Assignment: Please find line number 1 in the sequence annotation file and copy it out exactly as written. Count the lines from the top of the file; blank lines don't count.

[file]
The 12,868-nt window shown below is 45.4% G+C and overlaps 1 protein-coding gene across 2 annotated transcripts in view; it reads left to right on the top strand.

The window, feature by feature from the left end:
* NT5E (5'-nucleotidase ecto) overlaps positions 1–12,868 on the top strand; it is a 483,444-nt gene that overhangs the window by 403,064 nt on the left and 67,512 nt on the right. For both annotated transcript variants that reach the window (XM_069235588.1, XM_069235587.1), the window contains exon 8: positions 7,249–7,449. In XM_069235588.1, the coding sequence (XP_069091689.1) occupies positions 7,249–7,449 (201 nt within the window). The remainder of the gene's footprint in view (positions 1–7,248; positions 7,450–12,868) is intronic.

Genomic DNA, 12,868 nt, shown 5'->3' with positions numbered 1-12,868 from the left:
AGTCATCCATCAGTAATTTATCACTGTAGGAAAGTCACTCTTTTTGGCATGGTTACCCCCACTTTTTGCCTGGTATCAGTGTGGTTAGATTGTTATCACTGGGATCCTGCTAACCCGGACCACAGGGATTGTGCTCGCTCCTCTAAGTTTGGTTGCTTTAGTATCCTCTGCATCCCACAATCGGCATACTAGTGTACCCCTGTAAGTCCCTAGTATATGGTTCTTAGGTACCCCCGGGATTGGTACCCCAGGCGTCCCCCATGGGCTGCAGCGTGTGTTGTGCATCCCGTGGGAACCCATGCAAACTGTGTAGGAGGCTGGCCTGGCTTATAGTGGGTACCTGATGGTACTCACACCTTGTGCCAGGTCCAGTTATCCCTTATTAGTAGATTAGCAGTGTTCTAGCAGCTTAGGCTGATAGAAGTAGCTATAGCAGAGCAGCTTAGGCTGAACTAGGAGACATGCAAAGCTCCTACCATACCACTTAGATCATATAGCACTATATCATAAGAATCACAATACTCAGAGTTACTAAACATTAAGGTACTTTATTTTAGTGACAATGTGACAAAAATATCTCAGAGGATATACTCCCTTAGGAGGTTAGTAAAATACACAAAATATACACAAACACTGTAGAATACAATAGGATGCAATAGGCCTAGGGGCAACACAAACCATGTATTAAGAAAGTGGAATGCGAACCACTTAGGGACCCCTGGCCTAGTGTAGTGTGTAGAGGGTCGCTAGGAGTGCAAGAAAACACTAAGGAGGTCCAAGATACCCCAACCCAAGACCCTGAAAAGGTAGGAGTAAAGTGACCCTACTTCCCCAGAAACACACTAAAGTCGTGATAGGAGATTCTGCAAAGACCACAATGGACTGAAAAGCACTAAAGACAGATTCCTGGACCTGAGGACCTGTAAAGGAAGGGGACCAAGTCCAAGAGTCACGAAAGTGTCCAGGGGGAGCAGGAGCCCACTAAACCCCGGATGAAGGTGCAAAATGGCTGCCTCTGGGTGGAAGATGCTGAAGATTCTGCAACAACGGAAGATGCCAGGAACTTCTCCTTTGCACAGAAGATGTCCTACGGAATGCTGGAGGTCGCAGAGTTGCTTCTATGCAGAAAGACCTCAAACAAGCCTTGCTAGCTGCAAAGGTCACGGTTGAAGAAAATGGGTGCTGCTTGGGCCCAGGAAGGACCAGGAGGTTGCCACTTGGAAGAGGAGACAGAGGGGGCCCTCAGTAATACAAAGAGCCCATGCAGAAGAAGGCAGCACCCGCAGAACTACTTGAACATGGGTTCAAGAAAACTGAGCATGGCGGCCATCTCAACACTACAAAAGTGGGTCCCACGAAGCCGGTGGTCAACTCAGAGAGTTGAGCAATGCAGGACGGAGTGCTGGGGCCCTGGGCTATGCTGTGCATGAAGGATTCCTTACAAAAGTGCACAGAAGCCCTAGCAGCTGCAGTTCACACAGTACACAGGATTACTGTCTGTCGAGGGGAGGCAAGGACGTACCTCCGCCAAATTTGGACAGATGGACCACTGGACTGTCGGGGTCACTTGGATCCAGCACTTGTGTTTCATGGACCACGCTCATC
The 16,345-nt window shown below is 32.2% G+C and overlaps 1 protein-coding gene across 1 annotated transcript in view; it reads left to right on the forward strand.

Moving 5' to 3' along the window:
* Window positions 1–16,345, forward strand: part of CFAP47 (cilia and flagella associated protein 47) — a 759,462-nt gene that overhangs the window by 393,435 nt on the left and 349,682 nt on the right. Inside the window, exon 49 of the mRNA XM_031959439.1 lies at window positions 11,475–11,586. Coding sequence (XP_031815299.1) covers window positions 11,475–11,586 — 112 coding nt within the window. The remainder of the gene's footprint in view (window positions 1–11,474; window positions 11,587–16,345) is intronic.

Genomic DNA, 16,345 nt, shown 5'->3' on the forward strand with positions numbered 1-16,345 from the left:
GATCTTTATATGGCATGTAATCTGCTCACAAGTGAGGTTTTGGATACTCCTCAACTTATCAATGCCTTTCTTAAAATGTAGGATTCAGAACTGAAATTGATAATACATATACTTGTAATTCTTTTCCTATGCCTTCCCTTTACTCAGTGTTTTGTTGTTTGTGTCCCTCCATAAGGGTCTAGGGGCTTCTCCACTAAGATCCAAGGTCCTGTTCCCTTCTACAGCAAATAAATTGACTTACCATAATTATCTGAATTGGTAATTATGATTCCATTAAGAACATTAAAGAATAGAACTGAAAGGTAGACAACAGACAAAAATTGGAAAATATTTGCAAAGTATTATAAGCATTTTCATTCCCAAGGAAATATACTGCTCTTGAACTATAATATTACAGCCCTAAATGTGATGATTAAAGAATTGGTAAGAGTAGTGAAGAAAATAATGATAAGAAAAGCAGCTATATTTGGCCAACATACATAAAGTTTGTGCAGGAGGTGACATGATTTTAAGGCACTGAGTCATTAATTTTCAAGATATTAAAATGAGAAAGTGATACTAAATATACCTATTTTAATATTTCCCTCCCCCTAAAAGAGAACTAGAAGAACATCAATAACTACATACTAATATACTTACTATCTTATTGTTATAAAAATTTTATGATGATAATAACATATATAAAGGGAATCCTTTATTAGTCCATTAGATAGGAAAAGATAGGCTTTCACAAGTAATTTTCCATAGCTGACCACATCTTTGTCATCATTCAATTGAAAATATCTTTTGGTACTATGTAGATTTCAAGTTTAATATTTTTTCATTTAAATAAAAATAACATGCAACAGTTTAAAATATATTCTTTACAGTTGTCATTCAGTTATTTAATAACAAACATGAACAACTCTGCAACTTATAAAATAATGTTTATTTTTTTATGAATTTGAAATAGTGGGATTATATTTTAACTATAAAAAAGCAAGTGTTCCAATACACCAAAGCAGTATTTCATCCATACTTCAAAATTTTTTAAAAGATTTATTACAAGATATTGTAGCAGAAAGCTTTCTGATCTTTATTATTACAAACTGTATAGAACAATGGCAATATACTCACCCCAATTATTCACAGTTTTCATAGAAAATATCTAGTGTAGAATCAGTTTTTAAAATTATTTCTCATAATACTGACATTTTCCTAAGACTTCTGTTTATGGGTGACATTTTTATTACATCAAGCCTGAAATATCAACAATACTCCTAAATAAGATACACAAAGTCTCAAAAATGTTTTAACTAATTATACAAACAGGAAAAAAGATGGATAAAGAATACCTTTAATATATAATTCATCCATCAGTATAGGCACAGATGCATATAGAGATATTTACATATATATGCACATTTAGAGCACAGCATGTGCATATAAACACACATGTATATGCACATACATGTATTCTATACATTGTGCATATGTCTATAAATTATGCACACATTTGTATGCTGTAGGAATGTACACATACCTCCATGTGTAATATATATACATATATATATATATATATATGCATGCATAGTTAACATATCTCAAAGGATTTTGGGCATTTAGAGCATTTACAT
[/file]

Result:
The 12,868-nt window shown below is 45.4% G+C and overlaps 1 protein-coding gene across 2 annotated transcripts in view; it reads left to right on the top strand.